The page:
Virginia State Bar

An agency of the Supreme Court of Virginia

Facebook Linked In You Tube Google Plus Twitter

Adjust Text Size:   A   A

Young Lawyers Conference

A Conference of the Virginia State Bar.

Practice Tips

PT Series Logo

Legal Memos Don’t Have to be Bad

By Alexander MacDonald


Few people who pick up a research memo expect a good read. If they have much experience with memos—or legal writing in general—they expect instead to slog through page after page of jargon and verbosity. They read on only because they need something. They need research; they need information; they need an answer. If they didn’t, they wouldn’t dream of reading past the subject line.


It doesn’t have to be that way. A research memo can flow just as smoothly as an article from the Economist or the New York Times. Subject-matter complexity is no excuse. If Stephen Hawking can explain the birth of the universe at an eighth-grade reading level in A Brief History of Time, your average lawyer can do the same with a run-of-the-mill tort or copyright issue.


Nor do you have to be Charles Allen Wright to write smooth memos. Any lawyer can do it. All you have to do is pay attention to the details. Here are three to focus on:


Make your memo skimmable. Good memos are skimmable memos. The typical memo reader is busy: partners, clients, and judges don’t have the time to put up their feet and meander through 20 to 30 pages. They’re looking for information; probably quite specific information. By making your memo skimmable, you’ll help them find it.


Start with your section headings. Any memo longer than two pages should have them. Ideally, you’ll write them in complete sentences. “Analysis” is a vacuous heading; it gives the reader no useful information. Try instead something like, “Johnson is not entitled to overtime because he is an exempt executive employee under the FLSA.” And beneath that, use subheadings like, “Johnson is paid on a salary basis” and “Johnson regularly and customarily supervises two full-time employees.” Those headings are descriptive. They help readers skip right to the information they need.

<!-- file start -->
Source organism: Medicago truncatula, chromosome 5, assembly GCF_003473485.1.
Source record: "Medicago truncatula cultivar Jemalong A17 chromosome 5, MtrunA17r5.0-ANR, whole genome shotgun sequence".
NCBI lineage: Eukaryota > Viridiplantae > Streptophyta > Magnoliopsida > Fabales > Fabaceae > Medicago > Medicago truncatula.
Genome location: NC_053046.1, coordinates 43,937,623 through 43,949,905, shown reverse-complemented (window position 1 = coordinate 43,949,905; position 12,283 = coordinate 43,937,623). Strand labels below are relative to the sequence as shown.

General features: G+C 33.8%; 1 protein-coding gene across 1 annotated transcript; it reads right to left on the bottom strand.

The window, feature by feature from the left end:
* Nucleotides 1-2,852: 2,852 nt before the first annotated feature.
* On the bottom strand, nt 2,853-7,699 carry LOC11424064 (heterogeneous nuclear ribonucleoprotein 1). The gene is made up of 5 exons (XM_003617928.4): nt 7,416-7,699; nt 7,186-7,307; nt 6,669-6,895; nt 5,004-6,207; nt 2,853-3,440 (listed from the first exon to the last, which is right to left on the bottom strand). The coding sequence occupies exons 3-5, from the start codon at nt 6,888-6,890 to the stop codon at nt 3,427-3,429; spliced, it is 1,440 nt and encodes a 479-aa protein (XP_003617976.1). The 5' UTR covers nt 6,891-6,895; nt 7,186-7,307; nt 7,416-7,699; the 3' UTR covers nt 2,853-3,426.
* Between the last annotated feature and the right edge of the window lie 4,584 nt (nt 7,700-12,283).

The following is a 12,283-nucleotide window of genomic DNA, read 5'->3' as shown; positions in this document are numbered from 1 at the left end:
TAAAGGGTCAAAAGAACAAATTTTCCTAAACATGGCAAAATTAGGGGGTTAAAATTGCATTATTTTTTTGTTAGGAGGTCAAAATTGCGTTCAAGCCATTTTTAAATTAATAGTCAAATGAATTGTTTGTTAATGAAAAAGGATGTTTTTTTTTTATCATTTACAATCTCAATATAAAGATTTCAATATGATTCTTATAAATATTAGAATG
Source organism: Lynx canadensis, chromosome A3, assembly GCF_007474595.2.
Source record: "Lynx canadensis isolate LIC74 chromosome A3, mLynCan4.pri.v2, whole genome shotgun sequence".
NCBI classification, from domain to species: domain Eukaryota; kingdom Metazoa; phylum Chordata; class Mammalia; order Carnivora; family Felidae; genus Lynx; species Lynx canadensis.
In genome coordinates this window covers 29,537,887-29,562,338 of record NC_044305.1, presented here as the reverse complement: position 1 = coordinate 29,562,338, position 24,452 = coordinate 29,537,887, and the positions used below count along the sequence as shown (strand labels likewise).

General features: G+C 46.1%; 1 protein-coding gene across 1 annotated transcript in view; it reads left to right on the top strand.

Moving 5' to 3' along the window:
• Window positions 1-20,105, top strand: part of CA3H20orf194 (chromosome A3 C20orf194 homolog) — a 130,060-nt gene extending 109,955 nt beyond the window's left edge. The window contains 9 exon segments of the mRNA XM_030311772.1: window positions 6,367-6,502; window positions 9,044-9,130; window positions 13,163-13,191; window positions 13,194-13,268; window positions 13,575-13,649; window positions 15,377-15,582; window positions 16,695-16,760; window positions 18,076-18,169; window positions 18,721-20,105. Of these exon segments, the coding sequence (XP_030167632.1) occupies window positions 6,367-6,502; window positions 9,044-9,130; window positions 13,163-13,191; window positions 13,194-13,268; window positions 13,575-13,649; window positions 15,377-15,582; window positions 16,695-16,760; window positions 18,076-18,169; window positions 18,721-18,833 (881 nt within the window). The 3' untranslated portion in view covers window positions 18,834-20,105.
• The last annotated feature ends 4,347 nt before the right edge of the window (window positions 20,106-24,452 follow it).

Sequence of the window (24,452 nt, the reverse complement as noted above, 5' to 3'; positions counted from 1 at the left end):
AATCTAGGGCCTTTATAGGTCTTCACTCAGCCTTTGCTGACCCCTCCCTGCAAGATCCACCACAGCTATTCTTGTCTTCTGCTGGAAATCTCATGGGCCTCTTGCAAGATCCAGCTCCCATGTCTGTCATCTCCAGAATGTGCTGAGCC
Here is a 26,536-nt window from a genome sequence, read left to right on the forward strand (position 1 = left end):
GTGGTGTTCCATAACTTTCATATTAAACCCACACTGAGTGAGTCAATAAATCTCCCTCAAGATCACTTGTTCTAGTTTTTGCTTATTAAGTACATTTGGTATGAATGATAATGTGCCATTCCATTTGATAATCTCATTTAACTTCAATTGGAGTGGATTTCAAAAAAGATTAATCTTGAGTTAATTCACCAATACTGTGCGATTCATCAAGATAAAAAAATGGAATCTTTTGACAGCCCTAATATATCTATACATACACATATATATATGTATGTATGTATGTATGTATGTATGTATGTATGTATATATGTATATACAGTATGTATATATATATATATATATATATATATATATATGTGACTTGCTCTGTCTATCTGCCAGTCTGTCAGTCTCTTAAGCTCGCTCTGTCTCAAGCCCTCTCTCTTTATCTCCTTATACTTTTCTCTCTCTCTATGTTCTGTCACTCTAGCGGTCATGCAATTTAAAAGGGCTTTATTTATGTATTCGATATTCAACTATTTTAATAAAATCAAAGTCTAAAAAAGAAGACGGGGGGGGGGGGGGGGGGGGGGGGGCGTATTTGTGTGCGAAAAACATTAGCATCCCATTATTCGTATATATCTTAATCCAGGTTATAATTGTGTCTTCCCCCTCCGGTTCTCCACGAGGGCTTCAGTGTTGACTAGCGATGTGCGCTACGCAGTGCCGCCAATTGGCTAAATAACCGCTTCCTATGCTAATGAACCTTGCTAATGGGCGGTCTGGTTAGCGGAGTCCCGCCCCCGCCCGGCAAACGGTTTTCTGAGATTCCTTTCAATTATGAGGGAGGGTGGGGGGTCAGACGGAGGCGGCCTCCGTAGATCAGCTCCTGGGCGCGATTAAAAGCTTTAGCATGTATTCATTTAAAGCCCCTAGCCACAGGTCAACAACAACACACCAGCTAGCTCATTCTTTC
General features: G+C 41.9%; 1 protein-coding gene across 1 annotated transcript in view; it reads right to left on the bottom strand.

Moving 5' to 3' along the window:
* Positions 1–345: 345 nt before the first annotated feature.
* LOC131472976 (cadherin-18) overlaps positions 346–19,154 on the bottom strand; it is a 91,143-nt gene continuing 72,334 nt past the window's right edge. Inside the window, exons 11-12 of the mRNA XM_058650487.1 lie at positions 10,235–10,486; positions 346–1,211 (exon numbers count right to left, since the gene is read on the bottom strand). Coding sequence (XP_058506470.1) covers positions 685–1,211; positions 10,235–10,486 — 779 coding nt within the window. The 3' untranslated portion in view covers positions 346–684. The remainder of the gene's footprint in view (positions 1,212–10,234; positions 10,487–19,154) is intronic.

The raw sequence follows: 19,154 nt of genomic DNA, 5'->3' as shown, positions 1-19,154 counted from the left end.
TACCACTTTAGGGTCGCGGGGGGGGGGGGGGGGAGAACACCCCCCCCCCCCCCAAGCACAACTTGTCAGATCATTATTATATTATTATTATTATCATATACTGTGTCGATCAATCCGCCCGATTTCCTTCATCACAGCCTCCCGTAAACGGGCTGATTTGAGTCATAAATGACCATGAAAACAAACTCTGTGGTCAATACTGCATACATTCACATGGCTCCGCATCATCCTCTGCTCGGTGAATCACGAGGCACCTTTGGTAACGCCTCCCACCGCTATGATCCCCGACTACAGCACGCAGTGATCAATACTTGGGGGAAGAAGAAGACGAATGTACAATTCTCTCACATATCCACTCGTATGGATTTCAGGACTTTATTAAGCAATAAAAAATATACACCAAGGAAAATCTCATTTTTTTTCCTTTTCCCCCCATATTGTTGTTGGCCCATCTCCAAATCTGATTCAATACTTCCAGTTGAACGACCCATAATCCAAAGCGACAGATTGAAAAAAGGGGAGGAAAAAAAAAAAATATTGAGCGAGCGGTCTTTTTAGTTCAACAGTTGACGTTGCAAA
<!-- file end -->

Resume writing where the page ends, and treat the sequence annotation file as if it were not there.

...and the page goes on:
Another way to improve skimmability is to write clear topic sentences. Every paragraph in your memo should have a unifying theme or topic; and that theme or topic should pop out from the paragraph’s first sentence. If each topic sentence succinctly describes what follows, readers can breeze through your memo, touching down only on the high points, until they find what they’re interested in.


Tie your memo together with transitions. Once your readers settle down, they should be able to glide through your analysis without any bumps or interruptions. They shouldn’t have to work to figure out how everything fits together. That means you need good transitions.

Used correctly, transitions connect your paragraphs like the pieces of a puzzle. If that sounds complicated, don’t worry. You only have three general categories of transitions to master—pointing words, echo words, and transition words:

Pointing words are demonstrative adjectives or pronouns like “this” or “that.” They link paragraphs by “pointing” back toward the preceding paragraph. For example, if your first paragraph discusses a relevant holding, you could begin the next paragraph with, “This holding bolsters our client’s position because . . . .”

Echo words, on the other hand, repeat some word from the prior paragraph’s last sentence. If one paragraph ends with “Jones then filed an appeal,” the next paragraph could begin, “On appeal, he argued . . . .”

Finally, transition words are the easiest to recognize. They draw an explicit contrast or connection with the prior paragraph. They include words like but, and, thus, and finally. The trouble with transition words is that lawyers tend to love the weightier ones: however, moreover, therefore, and the like. These heavy words slow down their writing. To speed things up, use lighter, shorter transitions (e.g., and for moreover; but for however).


Transition words are also a good way to connect sentences within paragraphs. But don’t overuse them. Start no more more than 10% of your sentences with and or but. Otherwise, you’ll exhaust your reader.


Instead of explicit transitions, try to use sentence structure to lead the reader from one idea to the next. Put old information at the beginning of the sentence and new information at the end. That will improve your sentence flow in two ways: it will emphasize new information, and it will lend your writing a natural cadence. Your sentences will seem to march from one idea to the next, and your reader will feel impelled to follow.


Downsize your diction. Once you have your readers marching, don’t make them to trip over your word choice. Keep your vocabulary low to the ground. Big words aren’t road signs; they’re roadblocks.


Many writers believe—mistakenly—that big words impress readers. In fact, the opposite is true. Studies have shown that even highly educated readers perceive writers who use inflated diction as less intelligent than those who write in plain English. Your words, then, should be the simplest and shortest you can use to convey your meaning. You want to keep your readers focusing on your memo, not the dictionary.


These tips won’t alone make a great memo. You still have to research your topic, construct your analysis, and punch out your prose. But they will help you pull your prose out of the muck so many memos get stuck in. Research memos don’t have to plod along. Make them flow, and your readers will thank you.


Alexander MacDonald is a 2012 graduate of the William & Mary School of Law. He currently works in the Office of the General Counsel of the United States Postal Service. He can be reached at